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Asymmetric Digital Subscriber Line (ADSL)

Cisco DSL Router Configuration and Troubleshooting Guide - IRB with a Dynamic IP Address

Cisco - Cisco DSL Router Configuration and Troubleshooting Guide - IRB with a Dynamic IP Address

Document ID: 71100

Updated: Sep 12, 2006

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Introduction

Your Internet Service Provider (ISP) has assigned a dynamic public IP address to your Cisco Digital Subscriber Line (DSL) router.

Tip: If you are not familiar with how to configure Cisco devices and would like to follow a step-by-step configuration, refer to Step-by-Step Configuration of IRB with a Dynamic IP Address.

Prerequisites

Requirements

There are no specific requirements for this document.

Components Used

This document is not restricted to specific software and hardware versions.

Conventions

Refer to Cisco Technical Tips Conventions for more information on document conventions.

Tasks to Perform

Note: Use the Command Lookup Tool (registered customers only) to find more information on the commands used in this document.

Note: This example highlights two types of configurations:

  • Dynamic Host Configuration Protocol (DHCP) Server

  • Network Address Translation (NAT).

Tasks:

  • Design an IP addressing scheme for your private LAN.

  • Configure an IP address and subnet mask on the Cisco DSL Router Ethernet interface.

  • Configure the ATM interface (Asymetric Digital Subscriber Line (ADSL) interface) of the Cisco DSL Router with an ATM permanent virtual circuit (PVC) and encapsulation.

  • Enable integrated routing and bridging (IRB).

  • Create and configure the Bridge Group Virtual Interface (BVI) interface of the Cisco DSL Router for IRB with a negotiated IP address.

  • (For NAT)—Configure NAT on the Cisco DSL Router to allow sharing of the dynamic public IP address of the BVI interface.

    • Optional: NAT Pool, if additional IP addresses have been provided by your ISP.

    • Optional: Static NAT, if Internet users require access to internal servers.

  • Configure each host PC with an IP address, subnet mask, default gateway, and Domain Name System (DNS) server(s).

    (For DHCP Server)—Alternatively, if you want the Cisco DSL Router to assign your PC clients' dynamic IP addresses, configure each PC to obtain an IP address and DNS server(s) automatically via DHCP.

Configuration

Tip: If you are not familiar with how to configure Cisco devices and would like to follow a step-by-step configuration, refer to Step-by-Step Configuration of IRB with a Dynamic IP Address.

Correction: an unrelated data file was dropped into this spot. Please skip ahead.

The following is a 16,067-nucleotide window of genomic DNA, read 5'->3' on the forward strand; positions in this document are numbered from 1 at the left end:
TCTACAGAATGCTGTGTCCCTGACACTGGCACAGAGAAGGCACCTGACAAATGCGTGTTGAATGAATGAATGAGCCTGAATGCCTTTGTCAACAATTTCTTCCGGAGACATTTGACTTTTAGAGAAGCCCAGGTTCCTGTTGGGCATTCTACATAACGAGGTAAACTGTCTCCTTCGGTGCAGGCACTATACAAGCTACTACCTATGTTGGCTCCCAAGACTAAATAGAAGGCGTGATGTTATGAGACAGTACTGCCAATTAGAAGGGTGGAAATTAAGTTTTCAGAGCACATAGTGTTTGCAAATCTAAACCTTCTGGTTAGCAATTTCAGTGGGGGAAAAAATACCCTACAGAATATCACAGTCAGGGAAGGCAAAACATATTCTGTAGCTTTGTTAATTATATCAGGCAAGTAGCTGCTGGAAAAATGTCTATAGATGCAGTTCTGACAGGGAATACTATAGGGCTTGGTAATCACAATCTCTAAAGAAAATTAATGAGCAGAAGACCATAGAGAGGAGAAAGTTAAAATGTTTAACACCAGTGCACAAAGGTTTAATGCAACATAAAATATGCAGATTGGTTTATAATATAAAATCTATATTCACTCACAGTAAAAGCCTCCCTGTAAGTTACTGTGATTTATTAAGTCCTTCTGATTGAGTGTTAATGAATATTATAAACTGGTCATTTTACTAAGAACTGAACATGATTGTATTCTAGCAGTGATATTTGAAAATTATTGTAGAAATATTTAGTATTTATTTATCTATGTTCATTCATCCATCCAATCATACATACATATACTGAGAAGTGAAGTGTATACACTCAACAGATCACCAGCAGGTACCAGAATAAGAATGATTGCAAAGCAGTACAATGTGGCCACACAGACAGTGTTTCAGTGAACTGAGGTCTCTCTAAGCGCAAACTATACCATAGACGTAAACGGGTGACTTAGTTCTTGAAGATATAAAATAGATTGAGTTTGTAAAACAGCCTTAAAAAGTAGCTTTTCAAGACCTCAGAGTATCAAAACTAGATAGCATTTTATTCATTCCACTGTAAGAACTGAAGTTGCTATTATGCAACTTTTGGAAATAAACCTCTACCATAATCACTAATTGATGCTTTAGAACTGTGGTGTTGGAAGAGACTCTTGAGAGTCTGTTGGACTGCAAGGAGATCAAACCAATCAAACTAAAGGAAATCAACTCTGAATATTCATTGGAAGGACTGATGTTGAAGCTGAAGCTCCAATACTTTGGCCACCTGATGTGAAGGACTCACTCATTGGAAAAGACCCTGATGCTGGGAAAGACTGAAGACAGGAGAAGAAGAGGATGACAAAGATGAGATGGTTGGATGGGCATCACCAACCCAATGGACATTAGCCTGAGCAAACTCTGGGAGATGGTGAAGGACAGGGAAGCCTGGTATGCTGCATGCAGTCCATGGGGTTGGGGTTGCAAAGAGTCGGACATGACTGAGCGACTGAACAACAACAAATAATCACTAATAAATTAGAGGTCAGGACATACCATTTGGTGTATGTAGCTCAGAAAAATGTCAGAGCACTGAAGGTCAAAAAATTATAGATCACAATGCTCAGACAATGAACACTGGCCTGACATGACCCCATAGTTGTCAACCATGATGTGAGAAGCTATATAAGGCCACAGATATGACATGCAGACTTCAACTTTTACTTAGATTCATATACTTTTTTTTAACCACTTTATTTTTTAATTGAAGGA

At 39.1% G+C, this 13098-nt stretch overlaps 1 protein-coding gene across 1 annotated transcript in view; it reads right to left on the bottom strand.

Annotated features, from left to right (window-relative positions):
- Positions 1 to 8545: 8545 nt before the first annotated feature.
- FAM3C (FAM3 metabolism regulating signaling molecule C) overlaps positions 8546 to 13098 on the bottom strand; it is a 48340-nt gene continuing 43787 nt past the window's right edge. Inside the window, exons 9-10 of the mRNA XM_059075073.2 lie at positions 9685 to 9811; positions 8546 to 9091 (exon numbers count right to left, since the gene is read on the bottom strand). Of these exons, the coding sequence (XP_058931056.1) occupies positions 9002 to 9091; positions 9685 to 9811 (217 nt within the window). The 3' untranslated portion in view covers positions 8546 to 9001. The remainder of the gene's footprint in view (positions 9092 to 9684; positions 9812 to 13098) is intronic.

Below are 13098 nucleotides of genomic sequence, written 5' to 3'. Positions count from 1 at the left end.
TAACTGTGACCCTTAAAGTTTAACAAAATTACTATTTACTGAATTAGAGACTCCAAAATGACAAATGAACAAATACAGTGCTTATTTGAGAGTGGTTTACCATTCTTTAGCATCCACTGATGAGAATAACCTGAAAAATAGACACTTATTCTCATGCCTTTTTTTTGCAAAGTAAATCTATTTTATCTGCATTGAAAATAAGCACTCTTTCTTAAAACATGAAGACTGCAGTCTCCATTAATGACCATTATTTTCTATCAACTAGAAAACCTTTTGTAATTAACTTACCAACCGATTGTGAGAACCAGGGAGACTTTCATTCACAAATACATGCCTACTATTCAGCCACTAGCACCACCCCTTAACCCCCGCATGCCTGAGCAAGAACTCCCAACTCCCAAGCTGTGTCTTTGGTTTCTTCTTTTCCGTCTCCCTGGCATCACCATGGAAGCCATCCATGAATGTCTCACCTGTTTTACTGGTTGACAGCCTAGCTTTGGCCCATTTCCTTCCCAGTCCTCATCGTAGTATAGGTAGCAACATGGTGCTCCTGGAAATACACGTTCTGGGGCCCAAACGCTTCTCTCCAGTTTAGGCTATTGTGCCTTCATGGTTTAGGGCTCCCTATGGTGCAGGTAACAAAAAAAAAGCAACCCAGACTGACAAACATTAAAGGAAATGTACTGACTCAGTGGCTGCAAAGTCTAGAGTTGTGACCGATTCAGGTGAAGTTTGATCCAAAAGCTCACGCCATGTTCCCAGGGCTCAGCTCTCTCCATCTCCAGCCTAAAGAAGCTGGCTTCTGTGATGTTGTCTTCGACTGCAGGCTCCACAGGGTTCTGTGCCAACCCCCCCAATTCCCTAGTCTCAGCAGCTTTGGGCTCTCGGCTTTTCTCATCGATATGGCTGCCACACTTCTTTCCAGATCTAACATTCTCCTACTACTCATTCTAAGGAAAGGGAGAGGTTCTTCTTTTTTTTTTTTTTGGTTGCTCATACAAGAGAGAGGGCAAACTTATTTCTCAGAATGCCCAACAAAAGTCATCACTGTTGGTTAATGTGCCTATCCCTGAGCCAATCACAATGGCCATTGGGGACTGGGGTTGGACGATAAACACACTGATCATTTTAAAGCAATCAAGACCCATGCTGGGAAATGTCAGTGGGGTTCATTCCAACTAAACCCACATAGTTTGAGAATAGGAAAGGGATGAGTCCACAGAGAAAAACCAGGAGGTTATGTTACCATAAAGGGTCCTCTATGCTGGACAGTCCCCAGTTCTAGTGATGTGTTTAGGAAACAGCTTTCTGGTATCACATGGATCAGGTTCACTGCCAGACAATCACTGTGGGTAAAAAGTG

Cisco DSL Router with a Dynamic IP Address

!--- Comments contain explanations and additional information.


service timestamps debug datetime msec
service timestamps log datetime msec
!
bridge irb
!
ip subnet-zero
!

!--- For the DHCP Server:


ip dhcp excluded-address <ip address of ethernet0>
ip dhcp pool <dhcp pool name>
 network <ip network address of ethernet0> <subnet mask>
 default-router <ip address of ethernet0>
 dns-server <ip address of dns server>
!
interface ethernet0
 no shut
 ip address <ip address> <subnet mask>

!--- For NAT:


 ip nat inside
 no ip directed-broadcast
!
interface atm0
 no shut
 no ip address
 no ip directed-broadcast
 no atm ilmi-keepalive
 pvc <vpi/vci>
  encapsulation aal5snap
 
!--- Common PVC values supported by ISPs are 0/35 or 8/35.
 !--- Confirm your PVC values with your ISP.

 !
 bridge-group 1
!
interface bvi1
 mac-address <address from line 2 of show interface bvi1>
 ip address dhcp client-id ethernet0

!--- For NAT:


 ip nat outside
 no ip directed-broadcast
!

!--- For NAT:


ip nat inside source list 1 interface bvi1 overload

!--- If you have a pool (a range) of public IP addresses provided 
!--- by your ISP, you can use a NAT Pool. Replace 
!--- ip nat inside source list 1 interface bvi1 overload 

 

!--- with these two configuration statements:
!--- ip nat inside source list 1 pool <nat pool name> overload
!--- ip nat pool <nat pool name> <first ip address> <last ip address> 
!---  netmask <subnet mask>



!--- If Internet users require access to an internal server, you can 
!--- add these static NAT configuration statements:
!--- ip nat inside source static tcp <inside ip address of server> {80 or 25} 
!--- <outside well-known ip address of server> {80 or 25} extendable
!--- Note: TCP port 80 (HTTP/web) and TCP port 25 (SMTP/mail) are used 
!--- for this example. You can open other TCP or UDP ports, if needed.

! 
ip classless 
ip route 0.0.0.0 0.0.0.0 <default gateway to isp>

!--- For NAT:


access-list 1 permit <ip network address of ethernet0> <wildcard mask>

!--- In this configuration, access-list 1 defines a standard access list 
!--- that permits the addresses that NAT translates. For example, if  
!--- your private IP network is 10.10.10.0, the configuration of  
!--- access-list 1 permit 10.10.10.0 0.0.0.255 allows NAT to translate 
!--- packets with source addresses between 10.10.10.0 and 10.10.10.255.

!
bridge 1 protocol ieee
 bridge 1 route ip
!
end  

Verify

There is currently no verification procedure available for this configuration.

Troubleshoot

Refer to Troubleshooting RFC1483 Bridging with IRB if your ADSL service does not work properly.

Return to the previous page of this configuration and troubleshooting guide - RFC1483 Bridging with IRB Implementation Options.

Return to the main page of the Cisco DSL Router Configuration and Troubleshooting Guide.

Related Information

Updated: Sep 12, 2006
Document ID: 71100